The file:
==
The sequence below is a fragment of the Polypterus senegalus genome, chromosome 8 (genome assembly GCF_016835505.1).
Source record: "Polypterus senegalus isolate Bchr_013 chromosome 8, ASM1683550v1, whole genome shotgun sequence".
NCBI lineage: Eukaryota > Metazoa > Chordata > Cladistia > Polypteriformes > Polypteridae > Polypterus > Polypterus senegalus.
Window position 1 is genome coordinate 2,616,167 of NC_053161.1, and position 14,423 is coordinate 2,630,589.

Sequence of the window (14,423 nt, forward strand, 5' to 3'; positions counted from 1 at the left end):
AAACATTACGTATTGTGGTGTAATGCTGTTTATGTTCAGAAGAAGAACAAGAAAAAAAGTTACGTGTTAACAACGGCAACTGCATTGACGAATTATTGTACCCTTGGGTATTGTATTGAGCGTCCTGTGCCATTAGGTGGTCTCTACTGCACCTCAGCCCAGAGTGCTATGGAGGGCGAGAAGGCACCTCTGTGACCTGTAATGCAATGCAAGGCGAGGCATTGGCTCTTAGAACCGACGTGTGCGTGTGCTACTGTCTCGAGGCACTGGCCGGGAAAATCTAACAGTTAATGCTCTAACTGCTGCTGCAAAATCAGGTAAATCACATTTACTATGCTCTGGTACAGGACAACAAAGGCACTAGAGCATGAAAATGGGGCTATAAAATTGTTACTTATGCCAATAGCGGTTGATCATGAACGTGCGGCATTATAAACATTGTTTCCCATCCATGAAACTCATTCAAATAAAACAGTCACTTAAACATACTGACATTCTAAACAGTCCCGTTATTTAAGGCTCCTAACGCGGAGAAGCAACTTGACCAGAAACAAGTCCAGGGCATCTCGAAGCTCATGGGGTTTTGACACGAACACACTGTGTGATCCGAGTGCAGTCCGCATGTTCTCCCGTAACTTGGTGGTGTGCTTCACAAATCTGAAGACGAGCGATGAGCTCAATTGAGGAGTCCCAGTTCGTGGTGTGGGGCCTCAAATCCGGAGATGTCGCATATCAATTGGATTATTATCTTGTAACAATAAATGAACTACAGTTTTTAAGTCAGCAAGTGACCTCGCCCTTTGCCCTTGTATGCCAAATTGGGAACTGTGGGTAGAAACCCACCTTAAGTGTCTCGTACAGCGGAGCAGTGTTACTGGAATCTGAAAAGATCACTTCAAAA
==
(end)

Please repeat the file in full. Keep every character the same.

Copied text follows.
The sequence below is a fragment of the Polypterus senegalus genome, chromosome 8 (genome assembly GCF_016835505.1).
Source record: "Polypterus senegalus isolate Bchr_013 chromosome 8, ASM1683550v1, whole genome shotgun sequence".
NCBI lineage: Eukaryota > Metazoa > Chordata > Cladistia > Polypteriformes > Polypteridae > Polypterus > Polypterus senegalus.
Window position 1 is genome coordinate 2,616,167 of NC_053161.1, and position 14,423 is coordinate 2,630,589.

Sequence of the window (14,423 nt, forward strand, 5' to 3'; positions counted from 1 at the left end):
AAACATTACGTATTGTGGTGTAATGCTGTTTATGTTCAGAAGAAGAACAAGAAAAAAAGTTACGTGTTAACAACGGCAACTGCATTGACGAATTATTGTACCCTTGGGTATTGTATTGAGCGTCCTGTGCCATTAGGTGGTCTCTACTGCACCTCAGCCCAGAGTGCTATGGAGGGCGAGAAGGCACCTCTGTGACCTGTAATGCAATGCAAGGCGAGGCATTGGCTCTTAGAACCGACGTGTGCGTGTGCTACTGTCTCGAGGCACTGGCCGGGAAAATCTAACAGTTAATGCTCTAACTGCTGCTGCAAAATCAGGTAAATCACATTTACTATGCTCTGGTACAGGACAACAAAGGCACTAGAGCATGAAAATGGGGCTATAAAATTGTTACTTATGCCAATAGCGGTTGATCATGAACGTGCGGCATTATAAACATTGTTTCCCATCCATGAAACTCATTCAAATAAAACAGTCACTTAAACATACTGACATTCTAAACAGTCCCGTTATTTAAGGCTCCTAACGCGGAGAAGCAACTTGACCAGAAACAAGTCCAGGGCATCTCGAAGCTCATGGGGTTTTGACACGAACACACTGTGTGATCCGAGTGCAGTCCGCATGTTCTCCCGTAACTTGGTGGTGTGCTTCACAAATCTGAAGACGAGCGATGAGCTCAATTGAGGAGTCCCAGTTCGTGGTGTGGGGCCTCAAATCCGGAGATGTCGCATATCAATTGGATTATTATCTTGTAACAATAAATGAACTACAGTTTTTAAGTCAGCAAGTGACCTCGCCCTTTGCCCTTGTATGCCAAATTGGGAACTGTGGGTAGAAACCCACCTTAAGTGTCTCGTACAGCGGAGCAGTGTTACTGGAATCTGAAAAGATCACTTCAAAA